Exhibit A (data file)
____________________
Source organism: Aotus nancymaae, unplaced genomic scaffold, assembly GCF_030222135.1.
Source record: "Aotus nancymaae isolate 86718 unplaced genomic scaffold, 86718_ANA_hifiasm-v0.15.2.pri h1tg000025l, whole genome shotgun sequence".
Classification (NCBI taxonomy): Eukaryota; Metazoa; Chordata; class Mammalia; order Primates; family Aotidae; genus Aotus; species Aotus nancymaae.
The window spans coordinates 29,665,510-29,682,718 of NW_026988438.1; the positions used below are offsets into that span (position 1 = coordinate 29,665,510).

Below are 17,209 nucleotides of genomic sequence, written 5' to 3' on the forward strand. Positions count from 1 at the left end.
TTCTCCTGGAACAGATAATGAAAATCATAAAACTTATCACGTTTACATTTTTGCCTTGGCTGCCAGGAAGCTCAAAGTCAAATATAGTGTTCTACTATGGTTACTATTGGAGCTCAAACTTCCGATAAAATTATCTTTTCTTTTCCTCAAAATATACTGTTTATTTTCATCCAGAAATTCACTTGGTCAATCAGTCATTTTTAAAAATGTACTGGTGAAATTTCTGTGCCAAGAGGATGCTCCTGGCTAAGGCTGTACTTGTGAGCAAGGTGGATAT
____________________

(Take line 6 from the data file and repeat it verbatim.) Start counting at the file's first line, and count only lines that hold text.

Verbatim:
TTCTCCTGGAACAGATAATGAAAATCATAAAACTTATCACGTTTACATTTTTGCCTTGGCTGCCAGGAAGCTCAAAGTCAAATATAGTGTTCTACTATGGTTACTATTGGAGCTCAAACTTCCGATAAAATTATCTTTTCTTTTCCTCAAAATATACTGTTTATTTTCATCCAGAAATTCACTTGGTCAATCAGTCATTTTTAAAAATGTACTGGTGAAATTTCTGTGCCAAGAGGATGCTCCTGGCTAAGGCTGTACTTGTGAGCAAGGTGGATAT